Posted on February 15, 1993 in Washington Watch
President Clinton is personally involved in the details of his domestic economic program, which he plans to introduce in his February 17th State of the Union address to the Congress.
While there are numerous press accounts (so many that there can be no doubt they come with White House prompting) reporting that the President is being true to his campaign promise and focusing only on economic issues, his foreign policy team is launching a number of critical new initiatives. In fact, in the span of one week the Clinton Administration, without direct involvement of the President, will take dramatic steps...Read more
Posted on February 08, 1993 in Washington Watch
This period, the weeks and months immediately following a Presidential election, is a time of great ferment in both political parties in the United States. In many ways the 1992 elections shocked the Republicans and Democrats, and they are now attempting to learn and apply the lessons of that election. It will take some time, but as they assimilate all the lessons of ‘92 they will redirect their organizations in accordance with what they learn.
In the past two weeks the national committees of both parties met to elect their new officers and set their national agendas.
The Democratic National...Read more
Posted on February 01, 1993 in Washington Watch
The Israeli Supreme Court decision to uphold Prime Minister Rabin’s expulsion of 415 Palestinian to Lebanon has put President Bill Clinton in a very difficult situation.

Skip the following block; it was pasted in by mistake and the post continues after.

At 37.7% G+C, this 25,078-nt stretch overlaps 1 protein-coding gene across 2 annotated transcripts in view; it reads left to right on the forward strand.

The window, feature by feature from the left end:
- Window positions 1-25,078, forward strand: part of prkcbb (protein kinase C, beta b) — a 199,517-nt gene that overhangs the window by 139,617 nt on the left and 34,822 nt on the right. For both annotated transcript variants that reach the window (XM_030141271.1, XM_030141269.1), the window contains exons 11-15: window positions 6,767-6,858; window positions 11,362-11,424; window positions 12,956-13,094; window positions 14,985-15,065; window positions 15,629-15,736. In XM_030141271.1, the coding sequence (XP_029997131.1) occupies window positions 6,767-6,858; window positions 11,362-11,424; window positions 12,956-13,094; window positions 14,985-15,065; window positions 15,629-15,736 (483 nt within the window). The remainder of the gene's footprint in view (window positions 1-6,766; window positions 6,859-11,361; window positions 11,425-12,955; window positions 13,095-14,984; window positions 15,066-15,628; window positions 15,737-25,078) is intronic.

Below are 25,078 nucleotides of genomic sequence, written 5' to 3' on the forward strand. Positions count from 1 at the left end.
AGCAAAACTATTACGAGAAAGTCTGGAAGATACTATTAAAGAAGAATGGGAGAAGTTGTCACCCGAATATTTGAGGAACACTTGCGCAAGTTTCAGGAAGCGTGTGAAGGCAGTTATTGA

The difficulty arises from two pledges made by the President during his campaign. On the one hand, he has repeatedly committed his Administration to be an “honest broker” in the continuing Middle East Peace process, a process he supports and wants to see succeed. On the other hand and especially during his campaign, he assured the American Jewish community that, unlike George Bush, he would avoid public confrontations with Israel. Clinton said that when...Read more
Posted on January 25, 1993 in Washington Watch
In recent weeks considerable press attention has been devoted to the world of problems that Bill Clinton inherits from his predecessor George Bush.
Bush’s parting shots at Saddam Hussein have served only to highlight the critical foreign policy issues that await Clinton’s attention during his first week in the White House. In this context it was somewhat puzzling to hear the comments made by Richard Haas, the outgoing Deputy National Security Advisor for Middle East Affairs. Speaking on the television program Nightline just a few minutes before midnight on his last day in office, Haas was asked what final words...Read more
Posted on January 18, 1993 in Washington Watch
Inaugural week comes at a perfect time for President-elect Bill Clinton. The week-long, carefully scripted inaugural activities should help Clinton retake the initiative from critics who have been especially harsh in the past few weeks.
In fact, the attacks in the press have been so sharp that many analysts are wondering whether Clinton will have any honeymoon at all after his swearing-in.
Clinton’s communications team was masterful in its management of the press and ability to focus coverage on a single positive theme, but they have recently lost control. Issues that might ordinarily have been ignored, or mistakes that could...Read more
Posted on January 11, 1993 in Washington Watch